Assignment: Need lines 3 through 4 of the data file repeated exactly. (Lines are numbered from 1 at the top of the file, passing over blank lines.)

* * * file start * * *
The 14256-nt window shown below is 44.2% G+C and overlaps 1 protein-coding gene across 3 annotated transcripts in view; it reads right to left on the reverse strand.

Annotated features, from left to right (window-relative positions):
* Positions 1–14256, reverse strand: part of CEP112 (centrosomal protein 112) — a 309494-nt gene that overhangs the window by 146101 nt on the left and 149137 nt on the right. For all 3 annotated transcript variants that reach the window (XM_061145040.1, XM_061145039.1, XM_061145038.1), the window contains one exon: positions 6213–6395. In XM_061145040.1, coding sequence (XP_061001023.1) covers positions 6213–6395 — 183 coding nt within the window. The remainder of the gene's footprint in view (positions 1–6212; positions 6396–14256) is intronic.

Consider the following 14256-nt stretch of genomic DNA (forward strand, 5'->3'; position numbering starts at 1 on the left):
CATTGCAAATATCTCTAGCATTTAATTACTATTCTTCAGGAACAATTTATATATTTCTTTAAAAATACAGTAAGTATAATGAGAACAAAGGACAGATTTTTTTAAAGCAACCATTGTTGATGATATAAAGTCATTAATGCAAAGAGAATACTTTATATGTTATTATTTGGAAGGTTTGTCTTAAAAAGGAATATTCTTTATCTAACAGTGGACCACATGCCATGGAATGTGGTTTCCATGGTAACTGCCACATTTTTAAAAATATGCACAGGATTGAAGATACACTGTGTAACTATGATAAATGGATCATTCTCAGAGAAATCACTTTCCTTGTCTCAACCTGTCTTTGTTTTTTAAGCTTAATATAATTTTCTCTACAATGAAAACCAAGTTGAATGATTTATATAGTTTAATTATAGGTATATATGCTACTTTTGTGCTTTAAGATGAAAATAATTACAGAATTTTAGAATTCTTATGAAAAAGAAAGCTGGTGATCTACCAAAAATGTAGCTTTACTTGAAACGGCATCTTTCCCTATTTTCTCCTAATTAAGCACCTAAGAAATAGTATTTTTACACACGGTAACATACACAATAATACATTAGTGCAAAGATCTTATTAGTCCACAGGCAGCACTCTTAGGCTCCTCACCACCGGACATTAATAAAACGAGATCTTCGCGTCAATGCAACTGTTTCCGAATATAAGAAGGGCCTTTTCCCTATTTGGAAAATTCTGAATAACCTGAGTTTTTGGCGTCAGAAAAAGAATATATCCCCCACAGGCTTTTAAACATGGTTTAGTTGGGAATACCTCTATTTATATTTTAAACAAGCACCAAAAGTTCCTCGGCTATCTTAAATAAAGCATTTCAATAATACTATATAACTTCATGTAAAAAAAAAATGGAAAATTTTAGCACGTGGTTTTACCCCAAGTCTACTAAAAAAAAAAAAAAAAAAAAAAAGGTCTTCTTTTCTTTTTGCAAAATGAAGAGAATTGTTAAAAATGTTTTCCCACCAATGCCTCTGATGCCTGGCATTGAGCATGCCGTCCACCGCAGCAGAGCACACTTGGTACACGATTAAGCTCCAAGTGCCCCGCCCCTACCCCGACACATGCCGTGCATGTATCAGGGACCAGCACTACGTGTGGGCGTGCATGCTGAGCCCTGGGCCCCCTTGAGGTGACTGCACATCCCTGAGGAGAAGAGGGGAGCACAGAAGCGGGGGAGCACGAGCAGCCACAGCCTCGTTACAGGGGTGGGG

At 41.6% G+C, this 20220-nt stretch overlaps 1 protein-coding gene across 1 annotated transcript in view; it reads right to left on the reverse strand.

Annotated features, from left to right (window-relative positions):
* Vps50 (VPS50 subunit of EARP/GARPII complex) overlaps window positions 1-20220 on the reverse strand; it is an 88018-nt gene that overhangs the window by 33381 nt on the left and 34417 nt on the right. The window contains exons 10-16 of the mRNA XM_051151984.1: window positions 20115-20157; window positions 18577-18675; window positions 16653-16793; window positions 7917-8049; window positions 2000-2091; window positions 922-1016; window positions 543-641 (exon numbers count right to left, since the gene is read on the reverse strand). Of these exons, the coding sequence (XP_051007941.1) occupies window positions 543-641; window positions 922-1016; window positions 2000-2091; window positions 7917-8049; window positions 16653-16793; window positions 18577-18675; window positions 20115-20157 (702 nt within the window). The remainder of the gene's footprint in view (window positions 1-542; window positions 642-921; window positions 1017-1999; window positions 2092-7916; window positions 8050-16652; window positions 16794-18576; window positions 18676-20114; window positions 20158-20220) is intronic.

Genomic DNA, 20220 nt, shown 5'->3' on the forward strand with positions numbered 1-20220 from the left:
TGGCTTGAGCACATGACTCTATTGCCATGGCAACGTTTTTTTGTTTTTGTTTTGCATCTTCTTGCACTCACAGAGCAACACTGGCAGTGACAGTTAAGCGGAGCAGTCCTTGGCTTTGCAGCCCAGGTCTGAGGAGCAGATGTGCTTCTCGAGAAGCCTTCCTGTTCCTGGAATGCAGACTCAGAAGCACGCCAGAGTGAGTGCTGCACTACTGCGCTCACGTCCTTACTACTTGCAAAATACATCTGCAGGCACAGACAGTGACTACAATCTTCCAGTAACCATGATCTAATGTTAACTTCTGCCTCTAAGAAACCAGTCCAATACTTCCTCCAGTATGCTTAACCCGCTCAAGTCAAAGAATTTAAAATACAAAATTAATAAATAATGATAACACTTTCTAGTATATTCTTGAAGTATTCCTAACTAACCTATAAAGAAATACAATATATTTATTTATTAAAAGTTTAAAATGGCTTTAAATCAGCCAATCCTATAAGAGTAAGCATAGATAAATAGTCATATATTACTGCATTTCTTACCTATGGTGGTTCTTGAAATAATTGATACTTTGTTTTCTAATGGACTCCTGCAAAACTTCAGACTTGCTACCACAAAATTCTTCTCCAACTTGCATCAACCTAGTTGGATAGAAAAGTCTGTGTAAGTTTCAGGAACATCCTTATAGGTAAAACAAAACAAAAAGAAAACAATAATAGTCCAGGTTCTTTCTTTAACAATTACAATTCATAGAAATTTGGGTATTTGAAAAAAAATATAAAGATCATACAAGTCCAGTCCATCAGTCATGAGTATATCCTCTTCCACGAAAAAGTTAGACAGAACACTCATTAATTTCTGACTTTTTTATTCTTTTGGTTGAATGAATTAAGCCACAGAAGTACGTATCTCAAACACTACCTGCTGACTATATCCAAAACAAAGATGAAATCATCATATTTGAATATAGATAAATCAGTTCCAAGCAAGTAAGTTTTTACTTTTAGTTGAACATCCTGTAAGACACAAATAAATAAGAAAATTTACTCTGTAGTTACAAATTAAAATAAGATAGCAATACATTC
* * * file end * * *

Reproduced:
* Positions 1–14256, reverse strand: part of CEP112 (centrosomal protein 112) — a 309494-nt gene that overhangs the window by 146101 nt on the left and 149137 nt on the right. For all 3 annotated transcript variants that reach the window (XM_061145040.1, XM_061145039.1, XM_061145038.1), the window contains one exon: positions 6213–6395. In XM_061145040.1, coding sequence (XP_061001023.1) covers positions 6213–6395 — 183 coding nt within the window. The remainder of the gene's footprint in view (positions 1–6212; positions 6396–14256) is intronic.

Consider the following 14256-nt stretch of genomic DNA (forward strand, 5'->3'; position numbering starts at 1 on the left):